What is the main "message" in "The Winnebago Trickster Cycle?"
In my opinion, the main message of "The Winnebago Trickster Cycle" is that humans should be wary of considering themselves above the natural world. These are all simple stories to teach valuable lessons. It has value for young and old, alike.
Of course, Trickster is the "cultural hero" of all of the stories who always lives up to his name. The myths chronicle his adventures while spirits enter the world to save humanity from their enemies. Humans are not indestructible, and nature has a way of always reminding people of this: natural disasters, herbal poisons, biting insects, you name it. Trickster often doesn't heed the messages of nature and learns from it (such as in the case of eating the bulb that promises defecation). In another situation Trickster thinks that people aren't paying attention to him, so he engages them in competition. Ironically, the "people" aren't really people at all, but are plants and other forms of vegetation. Trickster, therefore, acquires more wisdom through trial and error.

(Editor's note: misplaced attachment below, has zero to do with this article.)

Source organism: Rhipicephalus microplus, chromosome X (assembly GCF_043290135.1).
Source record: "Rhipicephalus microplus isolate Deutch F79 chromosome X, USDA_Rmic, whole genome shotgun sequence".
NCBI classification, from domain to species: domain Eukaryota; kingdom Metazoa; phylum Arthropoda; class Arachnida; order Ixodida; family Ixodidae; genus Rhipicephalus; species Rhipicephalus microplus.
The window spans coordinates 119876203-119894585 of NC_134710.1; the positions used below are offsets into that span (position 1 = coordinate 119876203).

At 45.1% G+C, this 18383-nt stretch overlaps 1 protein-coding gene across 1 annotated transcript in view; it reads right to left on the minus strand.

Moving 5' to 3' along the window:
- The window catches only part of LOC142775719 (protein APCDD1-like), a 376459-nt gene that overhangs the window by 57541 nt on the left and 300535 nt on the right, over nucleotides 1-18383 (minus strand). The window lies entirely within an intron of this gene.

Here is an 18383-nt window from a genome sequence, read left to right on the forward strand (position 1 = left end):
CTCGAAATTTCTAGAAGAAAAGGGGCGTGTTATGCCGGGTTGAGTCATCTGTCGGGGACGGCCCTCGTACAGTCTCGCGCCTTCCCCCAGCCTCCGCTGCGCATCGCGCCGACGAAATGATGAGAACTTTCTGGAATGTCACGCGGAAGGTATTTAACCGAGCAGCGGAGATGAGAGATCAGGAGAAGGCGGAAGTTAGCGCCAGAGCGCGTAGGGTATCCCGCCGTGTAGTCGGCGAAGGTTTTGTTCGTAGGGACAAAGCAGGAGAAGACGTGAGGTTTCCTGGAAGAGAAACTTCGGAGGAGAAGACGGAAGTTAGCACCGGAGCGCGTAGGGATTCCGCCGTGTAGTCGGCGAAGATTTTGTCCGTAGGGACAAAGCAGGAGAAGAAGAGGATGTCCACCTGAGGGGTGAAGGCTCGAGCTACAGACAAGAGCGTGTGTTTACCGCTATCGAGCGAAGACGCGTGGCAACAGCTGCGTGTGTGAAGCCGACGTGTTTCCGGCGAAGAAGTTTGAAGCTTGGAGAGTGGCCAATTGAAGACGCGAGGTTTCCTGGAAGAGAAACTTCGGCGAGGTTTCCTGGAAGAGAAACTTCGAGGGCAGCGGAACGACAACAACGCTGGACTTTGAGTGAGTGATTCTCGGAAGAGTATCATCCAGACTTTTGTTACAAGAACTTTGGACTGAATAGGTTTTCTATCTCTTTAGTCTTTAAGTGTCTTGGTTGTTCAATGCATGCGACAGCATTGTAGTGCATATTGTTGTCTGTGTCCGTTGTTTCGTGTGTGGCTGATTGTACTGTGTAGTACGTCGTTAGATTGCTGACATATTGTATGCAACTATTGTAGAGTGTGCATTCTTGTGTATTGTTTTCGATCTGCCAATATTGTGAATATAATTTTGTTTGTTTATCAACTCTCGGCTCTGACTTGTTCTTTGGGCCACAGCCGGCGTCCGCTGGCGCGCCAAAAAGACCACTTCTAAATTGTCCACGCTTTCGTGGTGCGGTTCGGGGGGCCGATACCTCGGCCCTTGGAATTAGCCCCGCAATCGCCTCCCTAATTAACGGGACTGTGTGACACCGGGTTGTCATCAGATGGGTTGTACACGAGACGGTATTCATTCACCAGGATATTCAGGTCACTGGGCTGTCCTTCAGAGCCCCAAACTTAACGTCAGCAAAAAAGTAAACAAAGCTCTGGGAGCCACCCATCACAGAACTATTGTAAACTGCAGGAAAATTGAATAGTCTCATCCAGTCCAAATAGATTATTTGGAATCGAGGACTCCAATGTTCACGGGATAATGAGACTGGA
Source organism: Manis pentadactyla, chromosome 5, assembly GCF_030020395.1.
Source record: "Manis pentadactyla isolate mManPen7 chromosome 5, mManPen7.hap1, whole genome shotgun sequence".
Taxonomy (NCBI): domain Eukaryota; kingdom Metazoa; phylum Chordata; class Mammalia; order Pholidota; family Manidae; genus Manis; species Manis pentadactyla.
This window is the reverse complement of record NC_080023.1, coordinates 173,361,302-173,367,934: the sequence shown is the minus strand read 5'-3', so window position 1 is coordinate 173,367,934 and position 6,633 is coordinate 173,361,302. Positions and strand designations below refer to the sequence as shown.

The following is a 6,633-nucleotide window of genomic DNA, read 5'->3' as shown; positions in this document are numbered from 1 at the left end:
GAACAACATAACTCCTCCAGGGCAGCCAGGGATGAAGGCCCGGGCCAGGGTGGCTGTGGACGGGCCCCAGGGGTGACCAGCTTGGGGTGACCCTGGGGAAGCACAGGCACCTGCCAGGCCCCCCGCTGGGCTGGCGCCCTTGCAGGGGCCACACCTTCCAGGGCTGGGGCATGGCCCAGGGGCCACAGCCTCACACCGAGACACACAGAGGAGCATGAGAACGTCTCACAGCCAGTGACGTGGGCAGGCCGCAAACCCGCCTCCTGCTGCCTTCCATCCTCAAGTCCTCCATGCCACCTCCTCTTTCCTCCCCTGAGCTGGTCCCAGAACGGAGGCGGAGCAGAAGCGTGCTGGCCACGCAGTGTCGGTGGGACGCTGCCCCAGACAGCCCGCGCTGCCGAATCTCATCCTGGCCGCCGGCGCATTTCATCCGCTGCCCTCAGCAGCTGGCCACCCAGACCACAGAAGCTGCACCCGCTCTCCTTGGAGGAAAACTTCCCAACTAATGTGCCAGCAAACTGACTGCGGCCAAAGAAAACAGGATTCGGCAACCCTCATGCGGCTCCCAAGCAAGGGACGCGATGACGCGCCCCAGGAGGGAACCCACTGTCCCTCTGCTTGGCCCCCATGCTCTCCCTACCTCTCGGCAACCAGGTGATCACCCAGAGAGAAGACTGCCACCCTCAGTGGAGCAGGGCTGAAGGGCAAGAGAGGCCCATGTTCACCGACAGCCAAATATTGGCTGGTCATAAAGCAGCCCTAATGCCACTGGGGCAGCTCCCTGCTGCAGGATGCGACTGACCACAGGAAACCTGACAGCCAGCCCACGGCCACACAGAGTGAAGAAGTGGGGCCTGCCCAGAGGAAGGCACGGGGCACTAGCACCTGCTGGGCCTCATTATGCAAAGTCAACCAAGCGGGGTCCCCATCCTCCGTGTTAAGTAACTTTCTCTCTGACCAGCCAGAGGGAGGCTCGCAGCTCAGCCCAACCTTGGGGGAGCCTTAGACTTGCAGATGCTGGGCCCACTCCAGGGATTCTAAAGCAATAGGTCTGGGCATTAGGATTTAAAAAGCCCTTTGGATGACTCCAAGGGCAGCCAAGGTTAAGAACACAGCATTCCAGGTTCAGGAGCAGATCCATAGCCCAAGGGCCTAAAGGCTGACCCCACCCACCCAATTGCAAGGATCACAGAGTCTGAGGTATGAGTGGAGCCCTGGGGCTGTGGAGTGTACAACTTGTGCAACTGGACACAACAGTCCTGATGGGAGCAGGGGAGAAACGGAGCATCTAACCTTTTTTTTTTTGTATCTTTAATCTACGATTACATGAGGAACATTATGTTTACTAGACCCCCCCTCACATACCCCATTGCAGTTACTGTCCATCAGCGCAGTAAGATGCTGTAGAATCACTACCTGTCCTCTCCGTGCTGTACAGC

The world is going to be a difficult place to live in and I am trying to find some clean place in which to dwell.
Thus remains the perfect mini-explanation of Trickster's journeys.
The Trickster is always getting into fantastic scrapes, usually because of his over-inflated opinion of himself, or of his physical prowess. He is a kind of creation God, but often creation is the one playing tricks on him, as in the story of the chipmunk that tricks him into losing most of his penis. In this way, he comes across as a kind of comic figure, someone who is able to talk to animals and trees, but often is victimized by them in outrageous ways (as in the story of his epic defecation). I think the main idea or common theme behind these stories has to do with the relationship of man to nature; the Trickster is never one to subdue or exploit nature; nature is not a “thing” but a community which (at best) tolerates the Trickster and his immature flights of fancy.